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CCSU Sodexo Contracts Finally Settled, But Future Remains Uncertain

by Natalie Dest 

After several months of protests and petitions, Sodexo employees at Central Connecticut State University have finally gathered enough support from faculty and students to be given a settled contract for health care after their year and a half long fight.

Central Sodexo workers, who are also members of Unite Here Local 217, have been battling against Quality Services of Life since April 2017 in negotiations against the $3.50 per hour cut from their pay for health insurance.

Because of this, an on-campus rally was held on Sept. 26 which focused on their need for standard wages, in addition for paid time off, with an emphasis on affordable healthcare. Surrounding Connecticut colleges, who are also a part of the Union, supported CCSU Sodexo employees in holding a boycott against the university.

Only a short month later, more than 46 Sodexo workers called out of work for campus dining halls referring to it as an “unexpected Work Action by our [Sodexo’s] Dining Service Workers,” on Nov. 5.

As of now, The Recorder has reached out and received no comment regarding the new contract and what it will entail for the company’s future.

Some employees of Sodexo were unable to provide commentary, as it was stated that they must speak to the “Union Coordinator” before giving a statement.

Louise Williams, president of the faculty union at CCSU, along with other Sodexo employees, reached out to the rest of the American Association of University Professors (AAUP) for solidarity in a rally that was planning to ask President Dr. Zulma Toro for help in settling a contract that preserved their health insurance.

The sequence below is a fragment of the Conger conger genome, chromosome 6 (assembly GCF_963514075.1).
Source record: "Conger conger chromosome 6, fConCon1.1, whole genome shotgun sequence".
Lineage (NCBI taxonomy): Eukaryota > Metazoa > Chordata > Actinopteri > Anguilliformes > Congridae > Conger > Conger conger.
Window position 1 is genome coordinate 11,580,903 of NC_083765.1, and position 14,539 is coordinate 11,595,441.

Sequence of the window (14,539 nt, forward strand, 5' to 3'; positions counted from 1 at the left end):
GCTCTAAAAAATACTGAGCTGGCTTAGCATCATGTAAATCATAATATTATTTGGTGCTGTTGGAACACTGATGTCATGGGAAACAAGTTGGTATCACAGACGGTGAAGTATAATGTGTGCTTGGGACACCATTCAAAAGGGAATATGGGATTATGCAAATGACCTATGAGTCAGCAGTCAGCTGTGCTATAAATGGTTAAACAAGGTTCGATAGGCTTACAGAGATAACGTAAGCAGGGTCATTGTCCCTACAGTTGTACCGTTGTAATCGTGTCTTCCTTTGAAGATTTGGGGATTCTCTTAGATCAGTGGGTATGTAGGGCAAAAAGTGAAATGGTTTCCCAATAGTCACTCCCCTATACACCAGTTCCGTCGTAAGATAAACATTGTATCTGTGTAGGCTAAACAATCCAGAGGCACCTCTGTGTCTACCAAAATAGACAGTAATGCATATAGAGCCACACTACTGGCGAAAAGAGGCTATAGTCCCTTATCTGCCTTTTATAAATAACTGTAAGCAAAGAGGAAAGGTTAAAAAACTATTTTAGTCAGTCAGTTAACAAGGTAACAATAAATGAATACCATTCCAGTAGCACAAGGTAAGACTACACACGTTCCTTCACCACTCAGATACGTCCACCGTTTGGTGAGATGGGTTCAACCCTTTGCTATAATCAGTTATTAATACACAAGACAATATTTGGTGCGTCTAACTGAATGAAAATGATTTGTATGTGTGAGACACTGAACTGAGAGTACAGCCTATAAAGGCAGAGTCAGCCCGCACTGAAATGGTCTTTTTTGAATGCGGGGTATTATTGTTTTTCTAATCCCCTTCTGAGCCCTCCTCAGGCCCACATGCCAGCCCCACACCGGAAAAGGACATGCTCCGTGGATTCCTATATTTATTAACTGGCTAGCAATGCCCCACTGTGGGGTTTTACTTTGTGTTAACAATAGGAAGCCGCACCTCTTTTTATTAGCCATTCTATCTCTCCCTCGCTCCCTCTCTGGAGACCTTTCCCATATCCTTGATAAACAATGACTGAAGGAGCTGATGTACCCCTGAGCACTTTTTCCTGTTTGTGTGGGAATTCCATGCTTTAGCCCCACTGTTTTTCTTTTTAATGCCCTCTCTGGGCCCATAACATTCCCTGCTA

Before the rally took place, Williams, AAUP and Unite Here workers at Central held a meeting with Toro explaining the problems at hand and support for the rally.

“We had a meeting on Nov. 17. where Toro said she was committed to doing all that she could so that all members of the CCSU and New Britain community were treated fairly, regardless of whether they were employed by the university,” Williams said.

AAUP representatives who attended two other meetings with Toro and Sodexo members early January of this year also contacted New Britain state legislators Bobby Sanchez and Peter Teriyaki for help in encouraging Sodexo to settle.

“The union solidarity between the AAUP faulty union and Unite Here food service workers union helped a great deal,” Williams said.

Central students who have been following the union’s fight also have noticed both their persistence and progress from the beginning, up until their finally settled contracts.

“It seems that their protests really helped CCSU Sodexo workers have a voice. If it wasn’t for them boycotting the school and the constant help from the faculty, I don’t think they would have made such an impact on finally getting the contract they deserve,” CCSU student Erica Kula said. “They [Central Sodexo Workers] definitely have stayed strong throughout this fight.”

However, Toro’s consistent support in following the Union and supporting their demands against Sodexo aided in encouraging settled contracts.

“I think Dr. Toro played the most important role and the Sodexo workers do appreciate everything she has done to make sure that CCSU is a community that is well treated,” Williams said.

Samantha Cendeno, a CCSU Sodexo worker who was actively a part of the fight and included in the Union, was questioned about her final thoughts regarding the outcome of their settled contracts, but stated that they [Sodexo workers] “cannot comment on that at this time.”
Through the support of students, faculty and members of Unite Here Local 217, CCSU Sodexo workers have finally been given a contract that is fair and satisfies their over year-long fight. With fair pay and insured health care, the coverage that Central food service workers have been aiming for has eventually been granted to them by Quality Services of Life.